IDENTIFICATION PAGE # 9


ID requests for June 2020


WILD BEES OF THE NATIONAL BUTTERFLY CENTER
Mission, Texas

Here is a bee you identified for us in 2018 as Triepeolus rufoclypeus.  Most of the Triepeolus bees we see in Hidalgo County  look like this one.

Triepeolus rufoclypeus cuckoo bee - (c) Copyright 2019 Paula Sharp

A female Triepeolus rufoclypeus

This looks like Triepeolus lunatus to me.     There were many of these feeding on Solidago last fall at the National Butterfly Center.   Notably, however, the usual host of T. lunatus -- Melissodes bimaculatus - does not seem to be endemic to the Lower Rio Grande Valley.  In the 2+ years we've been documenting bees there, we haven't seen a single one.  We saw many M. bimaculatus when we were in Austin (here in Florida, they are ubiquitous), so we've actively kept an eye out for them in Hidalgo County, without results.    Could Triepeolus lunatus have an alternative host?  The most common long-horned bees at the NBC in the fall are M. tepaneca and  Melissoptila otomita.

Female triepeolus lunatus?

Family:  Andrenidae

Size:  13 mm (male)

Associated plant

Seaside goldenrod

Solidago sempervirens)
Family: Asteraceae

When seen:

October,  2019

Show more.
WJPEG-Triepeolus-yellow-striped-NBC-#300

Male Colletes swenki?

Family:  Colletidae

Size:  7-8 mm (male)

Associated plant

Downy Ground Cherry

(Physalis pubescens)
Family:  Solanaceae

When seen:

March 5,  2020

detailed photos of male bee

This is a small (7 mm) male Colletes bee found on Physalis.

WJPEG-Colletes-M-landscape-one-NBC-#343-

Below is a  female Colletes swenki found  during April 2019, in the same area, on purple ground cherry (Quincula lobata).  The female was larger -- 11 mm.

This is one of the female Colletes bees we found feeding on t he same seaside goldenrod plants as the male bee you identified as Colletes birkmanni.  All of the female Colletes bees we're seeing on the goldenrod have the same rust-colored thorax hairs.  (The female Colletes birkmanni identified last year also had this trait.)  The females lack the specialized sternum hairs found on the male bee.  (Photos of last year's female and of this year's male are shown below the latest photos of this new female.)

Colletes birkmanni?

Family:  Colletidae

Size:  12 mm (female)

          8-10 mm (male)

Associated plants at NBC:  

Seaside goldenrod

(Solidago sempervirens)   
Plant Family: Asteraceae

When Seen:

November 2019

Colletes birkmanni cellophane bee - (c) Copyright 019 Paula Sharp

Female bee

Female bee

Collees birkmanni cellophane bee - (c) Coopyright 2019 Paula Sharp

Female bee found a year ago, in November 2018

Male bee found a week ago, in October 2018


Confirmed ID Requests

ID's have been confirmed for the species below

Perdita female and male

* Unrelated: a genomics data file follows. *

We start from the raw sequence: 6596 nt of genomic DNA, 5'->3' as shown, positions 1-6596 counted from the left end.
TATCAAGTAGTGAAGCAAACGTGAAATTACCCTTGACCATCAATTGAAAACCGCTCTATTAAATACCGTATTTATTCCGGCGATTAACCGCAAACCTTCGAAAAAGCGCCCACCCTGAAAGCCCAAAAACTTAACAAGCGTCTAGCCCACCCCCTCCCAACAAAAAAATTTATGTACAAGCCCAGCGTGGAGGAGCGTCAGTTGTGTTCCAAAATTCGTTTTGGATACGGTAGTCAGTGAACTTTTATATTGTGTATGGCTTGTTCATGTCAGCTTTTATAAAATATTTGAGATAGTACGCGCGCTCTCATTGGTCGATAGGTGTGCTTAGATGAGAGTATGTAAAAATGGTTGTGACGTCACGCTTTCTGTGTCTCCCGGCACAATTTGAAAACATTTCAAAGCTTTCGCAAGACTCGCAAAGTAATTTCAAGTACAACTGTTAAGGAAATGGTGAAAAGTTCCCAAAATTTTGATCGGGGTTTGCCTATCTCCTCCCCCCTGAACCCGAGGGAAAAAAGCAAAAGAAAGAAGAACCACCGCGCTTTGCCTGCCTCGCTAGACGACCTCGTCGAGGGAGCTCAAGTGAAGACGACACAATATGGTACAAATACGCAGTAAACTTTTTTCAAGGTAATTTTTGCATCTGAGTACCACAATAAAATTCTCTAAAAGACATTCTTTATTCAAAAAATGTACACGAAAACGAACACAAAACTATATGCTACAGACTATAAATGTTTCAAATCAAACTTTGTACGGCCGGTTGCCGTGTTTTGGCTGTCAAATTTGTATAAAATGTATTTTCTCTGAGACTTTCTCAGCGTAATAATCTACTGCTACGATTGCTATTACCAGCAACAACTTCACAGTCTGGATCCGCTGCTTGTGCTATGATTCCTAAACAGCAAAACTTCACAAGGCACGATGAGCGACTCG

Family:  Andrenidae

Size:  8 mm (female)

Associated plant

Cowpen daisy

(Verbesina encelioides)
Family:  Asteraceae

When seen:

February 2020

Detailed photos of female bee

This is  a fairly large female Perdita - around  8 mm.   There were dozens of these feeding on cowpen daisy.  The bands on the female bee's abdomen are broad, bright yellow and uninterrupted. Its thorax is metallic bronze with a yellow spot on each pronotal lobe and a narrowly interrupted stripe on the pronotal collar. The the top half of the face, above the antennae, is dark.  The clypeus is dark, with yellow markings.  The bees' jaws bend at sharp right angles; the jaws are mostly red, and black at the tips.  The wing veins are pale, including the stigma.  I was wondering if this might be Perdita (Cockerellia) verbesinae?
 

female bee

Perdita  (Cockerellia) male

Family:  Andrenidae

Size:  8 mm (female)

(male is also 8 mm)

Associated plant

Cowpen daisy

(Verbesina encelioides)
Family:  Asteraceae

When seen:

February 2020

The 8 mm male bee shown here was found with the female shown above. The male bee lacks abdominal bands.  The apical rims of its terga are lined with sparse pale hairs.  The bee's thorax is metallic bronze with a  narrowly interrupted stripe on the pronotal collar. The the top half of the face, above the antennae, is dark.  The clypeus is dark, with yellow markings.  The bees' jaws are orange.  The wing veins are very pale, including the stigma.  Despite the lack of  yellow bands, I was wondering if this might be the same species as that above?  I read in Timberlake that  Perdita (Cockerellia) verbesinae sometimes appears without bands? Or are the jaws of the male bee too different from those of the above female for them to be the same species?

WJPEG-Perdita-male-dorsal-second-NBC-#33

Male Osmia subfasciata

Family:  Andrenidae

Size:  8 mm (female)

Associated plant

Cowpen daisy

(Verbesina encelioides)
Family: Fabacea

When seen:

February 2020

Is this a male  Osmia subfasciata?  We saw many female Osmia subfasciata in the same area in March and April last year.

There are many male Osmia bees like the one below at the National Butterfly Center right now, feeding on vetch and Texas baby bonnet.
 

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Last updated July 2020

 1-15-19

Abdomen of female bee